*127 In 1965, to reduce income tax liability, each trust began investing in oil and gas interests. All such investments were through Arrowhead. The investments of each trust with Arrowhead were $34,626.29 in 1965. Dorothea did not participate in the management of Arrowhead. Oil and gas investments were made on the basis of discussions and negotiations between Gillespie and Seymour with some involvement by certain accountants (the nature and extent of such involvement will not be discussed in any detail as the same is the subject of a yet to be determined aspect of this litigation, as will be set forth later in the opinion). All trust checks required the signature of both trustees. Between 1965 and 1973, each trust paid Arrowhead exactly the same amounts on the same dates and received the same interests in the same leases. In 1968, Gillespie determined that in order to achieve maximum tax benefits from the oil and gas investments for the two trusts, it would be best to make block investments with Arrowhead of amounts determined early in each calendar year. All block investments were from trust income. An attorney and an accountant were consulted who saw no problem with this procedure. Under the block investment program, any excess remaining at the end of the year was to be applied to wells drilled rather than returned to its respective trust.
As previously stated, Wofford died in 1973 and Dorothea succeeded her at that time as co-trustee of the Gillespie Trust (hereafter, Trust). The Wofford Trust was terminated. The continuing Trust made block investments with Arrowhead between 1974 and 1987 of yearly amounts ranging from $110,000 to $300,000.
In the winter of 1987, the plaintiffs herein, Warren Brown Gillespie and Polly Gillespie Townsend (children of Gillespie) brought an action against Dorothea as co-trustee seeking an accounting of the Trust's investments with Arrowhead. On February 2, 1988, Gillespie died at age 92. At the time of her death, the Gillespie Trust contained assets in excess of $11,000,000. On June 27, 1988, the petition was amended, seeking compensatory and punitive damages from Dorothea, individually and as co-trustee, Seymour, Paul Seymour, III, Arrowhead, Big Springs Drilling, Inc. (Big Springs Drilling), Ruth Bassett, Robert W. Burdge, and Grant-Thornton (an accounting partnership) arising from alleged mismanagement of Trust funds invested in Arrowhead.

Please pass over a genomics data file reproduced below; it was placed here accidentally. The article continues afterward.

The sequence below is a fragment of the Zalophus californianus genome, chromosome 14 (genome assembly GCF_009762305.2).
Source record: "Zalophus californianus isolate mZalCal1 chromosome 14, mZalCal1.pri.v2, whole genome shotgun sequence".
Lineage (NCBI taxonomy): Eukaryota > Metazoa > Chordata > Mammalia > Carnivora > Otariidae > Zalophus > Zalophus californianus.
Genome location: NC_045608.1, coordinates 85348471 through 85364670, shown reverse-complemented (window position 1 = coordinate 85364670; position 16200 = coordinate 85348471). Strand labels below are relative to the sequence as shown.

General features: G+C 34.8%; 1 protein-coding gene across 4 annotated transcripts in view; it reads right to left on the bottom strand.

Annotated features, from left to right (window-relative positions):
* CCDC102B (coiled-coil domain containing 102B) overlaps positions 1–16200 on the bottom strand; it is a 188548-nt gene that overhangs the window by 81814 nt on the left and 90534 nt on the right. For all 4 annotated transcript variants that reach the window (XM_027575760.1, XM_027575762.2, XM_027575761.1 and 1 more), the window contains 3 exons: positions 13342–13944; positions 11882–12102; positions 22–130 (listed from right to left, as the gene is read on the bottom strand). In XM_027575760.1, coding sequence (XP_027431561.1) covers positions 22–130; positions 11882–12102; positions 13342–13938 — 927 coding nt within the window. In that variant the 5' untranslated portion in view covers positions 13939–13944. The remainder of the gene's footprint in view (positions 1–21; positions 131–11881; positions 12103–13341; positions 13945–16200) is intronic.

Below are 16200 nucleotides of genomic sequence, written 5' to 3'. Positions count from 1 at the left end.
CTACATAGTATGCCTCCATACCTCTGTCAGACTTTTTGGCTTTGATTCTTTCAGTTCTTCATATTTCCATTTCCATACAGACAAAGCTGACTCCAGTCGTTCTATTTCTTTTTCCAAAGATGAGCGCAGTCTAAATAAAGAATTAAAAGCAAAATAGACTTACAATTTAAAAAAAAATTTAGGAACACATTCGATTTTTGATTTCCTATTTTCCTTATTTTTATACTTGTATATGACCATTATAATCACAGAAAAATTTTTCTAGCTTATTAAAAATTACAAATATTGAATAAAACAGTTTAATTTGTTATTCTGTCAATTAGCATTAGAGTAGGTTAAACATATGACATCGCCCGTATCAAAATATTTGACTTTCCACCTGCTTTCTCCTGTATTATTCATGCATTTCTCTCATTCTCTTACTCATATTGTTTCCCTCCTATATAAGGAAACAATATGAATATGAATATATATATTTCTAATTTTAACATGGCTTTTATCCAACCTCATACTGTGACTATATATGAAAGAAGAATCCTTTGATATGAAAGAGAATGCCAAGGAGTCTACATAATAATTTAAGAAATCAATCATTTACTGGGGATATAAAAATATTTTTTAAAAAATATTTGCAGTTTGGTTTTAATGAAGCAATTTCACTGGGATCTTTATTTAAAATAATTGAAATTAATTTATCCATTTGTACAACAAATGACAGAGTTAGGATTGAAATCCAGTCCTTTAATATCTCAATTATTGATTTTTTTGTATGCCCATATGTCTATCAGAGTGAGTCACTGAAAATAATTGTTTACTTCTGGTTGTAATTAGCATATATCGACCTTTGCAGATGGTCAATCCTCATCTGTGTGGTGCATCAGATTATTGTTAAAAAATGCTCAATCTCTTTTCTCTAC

*128 The trial court dismissed the claims against defendants Burdge and Grant-Thornton and certified the judgment to be final pursuant to K.S.A. 1990 Supp. 60-254(b). The plaintiffs appealed therefrom. The Court of Appeals affirmed in part, reversed in part, and remanded the case for further proceedings. Specifically, the Court of Appeals held that a cause of action had been stated for "breach of trust against the accountants for conspiracy to overcharge the trust account and participation in overcharging the account." Gillespie v. Seymour, 14 Kan. App.2d 563, 572, 796 P.2d 1060 (1990). No further action has apparently been taken in that matter; presumably, it is waiting resolution of this appeal.
The trial court herein held that by virtue of assorted wrongdoings by the defendants, the Trust had been damaged in the amount of $2,476,422. To this, the trial court added tax allowances of $843,607 for a total judgment of $3,320,029 through December 31, 1987. Between said date and the date of judgment (December 14, 1990) interest was allowed on the judgment in amounts ranging from 9.5 percent to 11 percent. The aggregate judgment was in excess of $4,000,000. Dorothea, Seymour, and Arrowhead were held to be jointly and severally liable on the entire amount. Paul Seymour, III, was held jointly and severally liable for 87.92 percent of the total damages.
Additionally, punitive damages for the period prior to July 1, 1987, were assessed as follows:
Dorothea: $2,000,000 Seymour: $2,000,000. Paul Seymour, III: $ 25,000.
For the period after July 1, 1987, punitive damages were awarded as follows:
Dorothea and Seymour, jointly and severally: $ 89,250
Additionally, there were some allowances involving some billings among Gillespie's estate, Big Springs Drilling, and Arrowhead which are comparatively small in amount and are not at issue herein. The judgment was certified as a final judgment pursuant to K.S.A. 1990 Supp. 60-254(b). Defendants Dorothea, Seymour, Paul Seymour, III, Arrowhead, and Big Springs Drilling *129 appealed from the judgment. The plaintiffs have filed a cross-appeal.
The foregoing statement of facts, although lengthy, provides just the framework of the background giving rise to these appeals. Additional factual details will be set forth as necessary for the discussion of particular issues.